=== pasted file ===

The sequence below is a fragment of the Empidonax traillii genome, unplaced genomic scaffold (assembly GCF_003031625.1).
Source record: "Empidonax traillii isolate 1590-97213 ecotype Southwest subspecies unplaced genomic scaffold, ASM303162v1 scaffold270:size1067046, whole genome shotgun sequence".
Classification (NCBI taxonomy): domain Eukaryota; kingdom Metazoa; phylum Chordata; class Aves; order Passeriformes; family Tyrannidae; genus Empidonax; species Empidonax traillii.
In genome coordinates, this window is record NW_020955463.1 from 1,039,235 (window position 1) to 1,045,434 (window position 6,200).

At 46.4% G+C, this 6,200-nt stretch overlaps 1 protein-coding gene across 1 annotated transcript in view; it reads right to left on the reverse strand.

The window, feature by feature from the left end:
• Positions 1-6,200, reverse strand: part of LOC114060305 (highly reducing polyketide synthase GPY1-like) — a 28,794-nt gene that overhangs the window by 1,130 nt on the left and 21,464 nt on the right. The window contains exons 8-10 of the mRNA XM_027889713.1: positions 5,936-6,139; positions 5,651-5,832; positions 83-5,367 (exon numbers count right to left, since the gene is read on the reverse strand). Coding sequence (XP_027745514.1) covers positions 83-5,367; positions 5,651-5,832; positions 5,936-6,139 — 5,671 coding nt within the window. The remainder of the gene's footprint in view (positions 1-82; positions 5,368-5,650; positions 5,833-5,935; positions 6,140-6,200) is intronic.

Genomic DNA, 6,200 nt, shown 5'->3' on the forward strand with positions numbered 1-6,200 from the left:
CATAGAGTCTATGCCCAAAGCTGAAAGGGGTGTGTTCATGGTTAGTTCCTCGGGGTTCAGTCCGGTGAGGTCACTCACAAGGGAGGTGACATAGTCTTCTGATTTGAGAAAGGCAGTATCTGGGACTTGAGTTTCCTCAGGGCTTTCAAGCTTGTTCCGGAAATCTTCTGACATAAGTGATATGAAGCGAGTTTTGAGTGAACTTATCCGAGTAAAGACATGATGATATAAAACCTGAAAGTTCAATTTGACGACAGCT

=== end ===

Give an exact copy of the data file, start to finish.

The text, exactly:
The sequence below is a fragment of the Empidonax traillii genome, unplaced genomic scaffold (assembly GCF_003031625.1).
Source record: "Empidonax traillii isolate 1590-97213 ecotype Southwest subspecies unplaced genomic scaffold, ASM303162v1 scaffold270:size1067046, whole genome shotgun sequence".
Classification (NCBI taxonomy): domain Eukaryota; kingdom Metazoa; phylum Chordata; class Aves; order Passeriformes; family Tyrannidae; genus Empidonax; species Empidonax traillii.
In genome coordinates, this window is record NW_020955463.1 from 1,039,235 (window position 1) to 1,045,434 (window position 6,200).

At 46.4% G+C, this 6,200-nt stretch overlaps 1 protein-coding gene across 1 annotated transcript in view; it reads right to left on the reverse strand.

The window, feature by feature from the left end:
• Positions 1-6,200, reverse strand: part of LOC114060305 (highly reducing polyketide synthase GPY1-like) — a 28,794-nt gene that overhangs the window by 1,130 nt on the left and 21,464 nt on the right. The window contains exons 8-10 of the mRNA XM_027889713.1: positions 5,936-6,139; positions 5,651-5,832; positions 83-5,367 (exon numbers count right to left, since the gene is read on the reverse strand). Coding sequence (XP_027745514.1) covers positions 83-5,367; positions 5,651-5,832; positions 5,936-6,139 — 5,671 coding nt within the window. The remainder of the gene's footprint in view (positions 1-82; positions 5,368-5,650; positions 5,833-5,935; positions 6,140-6,200) is intronic.

Genomic DNA, 6,200 nt, shown 5'->3' on the forward strand with positions numbered 1-6,200 from the left:
CATAGAGTCTATGCCCAAAGCTGAAAGGGGTGTGTTCATGGTTAGTTCCTCGGGGTTCAGTCCGGTGAGGTCACTCACAAGGGAGGTGACATAGTCTTCTGATTTGAGAAAGGCAGTATCTGGGACTTGAGTTTCCTCAGGGCTTTCAAGCTTGTTCCGGAAATCTTCTGACATAAGTGATATGAAGCGAGTTTTGAGTGAACTTATCCGAGTAAAGACATGATGATATAAAACCTGAAAGTTCAATTTGACGACAGCT